It looks like Johnny/Number-5 to me…..

It wasn’t until I was reviewing the picture, that I realized it reminded me of Johnny/Number-5 from Short Circuit. If you’ve never seen the movie–you’re forgiven (I’ve aged myself with the reference).

The plot of the movie is a robot discovers self-awareness and consciousness after being struck by lightning. With a little help, it tries to evade being recaptured and reprogrammed while at the same time trying to prove “it’s alive” to its creator.

While the movie is over thirty years old, it is a wonderful movie–and if you haven’t seen it, I strongly recommend it.

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Photography Challenge Day 196: National Hummingbird Day

Since today is National hummingbird day—the winner of the photography challenge is the hummingbird.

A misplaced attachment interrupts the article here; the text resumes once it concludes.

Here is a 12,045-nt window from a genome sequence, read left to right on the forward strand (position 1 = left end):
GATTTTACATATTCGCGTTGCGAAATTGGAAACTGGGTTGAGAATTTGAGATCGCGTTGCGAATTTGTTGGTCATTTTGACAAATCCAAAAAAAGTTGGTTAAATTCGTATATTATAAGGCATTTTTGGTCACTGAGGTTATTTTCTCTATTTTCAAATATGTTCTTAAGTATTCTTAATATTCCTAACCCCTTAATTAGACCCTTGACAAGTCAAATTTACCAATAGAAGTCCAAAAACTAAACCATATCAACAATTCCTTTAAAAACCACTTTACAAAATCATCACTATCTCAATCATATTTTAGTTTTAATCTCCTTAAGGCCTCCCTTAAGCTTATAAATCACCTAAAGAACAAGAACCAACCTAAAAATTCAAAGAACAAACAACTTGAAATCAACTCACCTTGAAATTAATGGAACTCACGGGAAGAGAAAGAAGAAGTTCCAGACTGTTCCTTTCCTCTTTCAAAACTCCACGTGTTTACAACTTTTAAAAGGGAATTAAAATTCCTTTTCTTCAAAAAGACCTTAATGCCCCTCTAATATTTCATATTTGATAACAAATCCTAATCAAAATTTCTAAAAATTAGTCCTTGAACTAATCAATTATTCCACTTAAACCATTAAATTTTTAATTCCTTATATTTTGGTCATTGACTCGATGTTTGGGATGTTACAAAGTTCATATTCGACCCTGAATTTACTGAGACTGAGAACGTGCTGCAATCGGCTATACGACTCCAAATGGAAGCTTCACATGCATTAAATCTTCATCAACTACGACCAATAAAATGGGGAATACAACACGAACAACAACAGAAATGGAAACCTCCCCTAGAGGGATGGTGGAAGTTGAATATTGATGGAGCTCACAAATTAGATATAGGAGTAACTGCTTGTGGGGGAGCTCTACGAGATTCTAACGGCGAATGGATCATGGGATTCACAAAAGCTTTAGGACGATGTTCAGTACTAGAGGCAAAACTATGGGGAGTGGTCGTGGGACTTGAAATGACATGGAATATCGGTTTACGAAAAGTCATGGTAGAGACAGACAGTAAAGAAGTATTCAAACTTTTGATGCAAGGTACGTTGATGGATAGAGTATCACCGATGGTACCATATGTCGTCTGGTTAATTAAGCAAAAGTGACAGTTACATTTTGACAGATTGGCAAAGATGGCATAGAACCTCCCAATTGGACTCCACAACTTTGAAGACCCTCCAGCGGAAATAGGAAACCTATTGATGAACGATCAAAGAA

Hummingbird on the wire

There are currently over 300 species of hummingbirds in the western hemisphere with at 150 of them living within the equatorial belt (which is ranges from ten degrees north of the equator to ten degrees south of the equator).

hummingbird at the feeder

Of the approximate 150 species living outside the equatorial belt, there are only twenty-three that venture north into North America: Mexico, the United States and Canada. This is also usually only during the spring and summer, then they make the return flight south to warmer climates for the winter.

Then of the twenty-three species that make it north, they spread out to where you may only see one species in one part of the country, but if you head towards another area, you may see three or four.